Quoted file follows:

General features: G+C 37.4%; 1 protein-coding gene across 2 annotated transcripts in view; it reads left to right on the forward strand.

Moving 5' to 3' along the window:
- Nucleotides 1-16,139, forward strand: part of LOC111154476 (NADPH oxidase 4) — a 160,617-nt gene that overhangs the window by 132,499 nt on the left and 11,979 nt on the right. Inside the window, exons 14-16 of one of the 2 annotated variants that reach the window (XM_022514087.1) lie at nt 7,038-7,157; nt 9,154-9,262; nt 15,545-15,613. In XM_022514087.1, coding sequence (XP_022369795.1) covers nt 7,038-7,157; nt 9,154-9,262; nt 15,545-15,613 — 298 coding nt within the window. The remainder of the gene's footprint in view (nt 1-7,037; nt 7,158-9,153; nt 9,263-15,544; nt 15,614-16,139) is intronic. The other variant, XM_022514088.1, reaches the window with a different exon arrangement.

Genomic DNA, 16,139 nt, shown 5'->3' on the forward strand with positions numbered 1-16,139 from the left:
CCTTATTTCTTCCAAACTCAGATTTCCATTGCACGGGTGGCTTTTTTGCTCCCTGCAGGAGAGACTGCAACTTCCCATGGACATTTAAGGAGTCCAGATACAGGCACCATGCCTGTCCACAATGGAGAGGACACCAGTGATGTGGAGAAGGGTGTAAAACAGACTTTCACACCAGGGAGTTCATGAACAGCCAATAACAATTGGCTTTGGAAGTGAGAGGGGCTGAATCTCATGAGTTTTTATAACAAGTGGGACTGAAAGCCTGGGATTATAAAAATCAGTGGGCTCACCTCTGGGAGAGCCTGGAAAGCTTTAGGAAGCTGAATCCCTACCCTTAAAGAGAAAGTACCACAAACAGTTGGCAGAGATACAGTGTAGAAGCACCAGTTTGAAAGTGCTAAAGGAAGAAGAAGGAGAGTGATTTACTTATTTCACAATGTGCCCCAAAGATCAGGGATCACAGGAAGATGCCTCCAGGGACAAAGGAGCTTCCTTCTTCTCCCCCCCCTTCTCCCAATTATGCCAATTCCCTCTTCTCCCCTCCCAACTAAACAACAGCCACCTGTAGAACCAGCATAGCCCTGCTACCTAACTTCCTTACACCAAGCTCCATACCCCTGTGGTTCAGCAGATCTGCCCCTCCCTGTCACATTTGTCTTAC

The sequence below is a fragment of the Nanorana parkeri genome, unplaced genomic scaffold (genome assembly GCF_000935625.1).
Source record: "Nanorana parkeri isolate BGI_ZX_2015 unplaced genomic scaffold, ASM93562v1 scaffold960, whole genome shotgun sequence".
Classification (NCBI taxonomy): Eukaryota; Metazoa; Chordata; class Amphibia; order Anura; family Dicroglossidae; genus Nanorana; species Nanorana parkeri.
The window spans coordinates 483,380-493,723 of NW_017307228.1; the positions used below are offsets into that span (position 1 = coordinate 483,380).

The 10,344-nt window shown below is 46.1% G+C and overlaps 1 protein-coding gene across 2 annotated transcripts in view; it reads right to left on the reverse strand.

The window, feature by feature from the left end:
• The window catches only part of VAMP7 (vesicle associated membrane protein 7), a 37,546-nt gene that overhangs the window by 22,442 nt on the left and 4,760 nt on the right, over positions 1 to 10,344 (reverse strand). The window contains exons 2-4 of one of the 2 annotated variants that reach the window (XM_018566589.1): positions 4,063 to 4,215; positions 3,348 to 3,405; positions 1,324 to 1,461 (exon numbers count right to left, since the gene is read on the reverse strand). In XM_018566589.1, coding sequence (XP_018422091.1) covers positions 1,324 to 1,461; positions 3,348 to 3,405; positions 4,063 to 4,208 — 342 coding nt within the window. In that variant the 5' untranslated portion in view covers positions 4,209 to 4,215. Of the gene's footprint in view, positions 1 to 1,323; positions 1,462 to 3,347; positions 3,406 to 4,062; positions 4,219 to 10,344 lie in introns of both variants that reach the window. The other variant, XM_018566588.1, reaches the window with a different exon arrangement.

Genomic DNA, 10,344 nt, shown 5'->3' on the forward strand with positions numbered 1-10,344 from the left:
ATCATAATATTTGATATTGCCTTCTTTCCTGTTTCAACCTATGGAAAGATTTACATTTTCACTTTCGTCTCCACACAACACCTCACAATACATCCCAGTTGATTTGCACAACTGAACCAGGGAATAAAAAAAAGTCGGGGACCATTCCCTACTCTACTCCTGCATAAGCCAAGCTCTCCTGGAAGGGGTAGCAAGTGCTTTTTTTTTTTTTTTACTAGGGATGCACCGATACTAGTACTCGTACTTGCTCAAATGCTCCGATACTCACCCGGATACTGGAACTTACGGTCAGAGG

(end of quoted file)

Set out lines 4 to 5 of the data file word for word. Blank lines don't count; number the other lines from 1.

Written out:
Genomic DNA, 16,139 nt, shown 5'->3' on the forward strand with positions numbered 1-16,139 from the left:
CCTTATTTCTTCCAAACTCAGATTTCCATTGCACGGGTGGCTTTTTTGCTCCCTGCAGGAGAGACTGCAACTTCCCATGGACATTTAAGGAGTCCAGATACAGGCACCATGCCTGTCCACAATGGAGAGGACACCAGTGATGTGGAGAAGGGTGTAAAACAGACTTTCACACCAGGGAGTTCATGAACAGCCAATAACAATTGGCTTTGGAAGTGAGAGGGGCTGAATCTCATGAGTTTTTATAACAAGTGGGACTGAAAGCCTGGGATTATAAAAATCAGTGGGCTCACCTCTGGGAGAGCCTGGAAAGCTTTAGGAAGCTGAATCCCTACCCTTAAAGAGAAAGTACCACAAACAGTTGGCAGAGATACAGTGTAGAAGCACCAGTTTGAAAGTGCTAAAGGAAGAAGAAGGAGAGTGATTTACTTATTTCACAATGTGCCCCAAAGATCAGGGATCACAGGAAGATGCCTCCAGGGACAAAGGAGCTTCCTTCTTCTCCCCCCCCTTCTCCCAATTATGCCAATTCCCTCTTCTCCCCTCCCAACTAAACAACAGCCACCTGTAGAACCAGCATAGCCCTGCTACCTAACTTCCTTACACCAAGCTCCATACCCCTGTGGTTCAGCAGATCTGCCCCTCCCTGTCACATTTGTCTTAC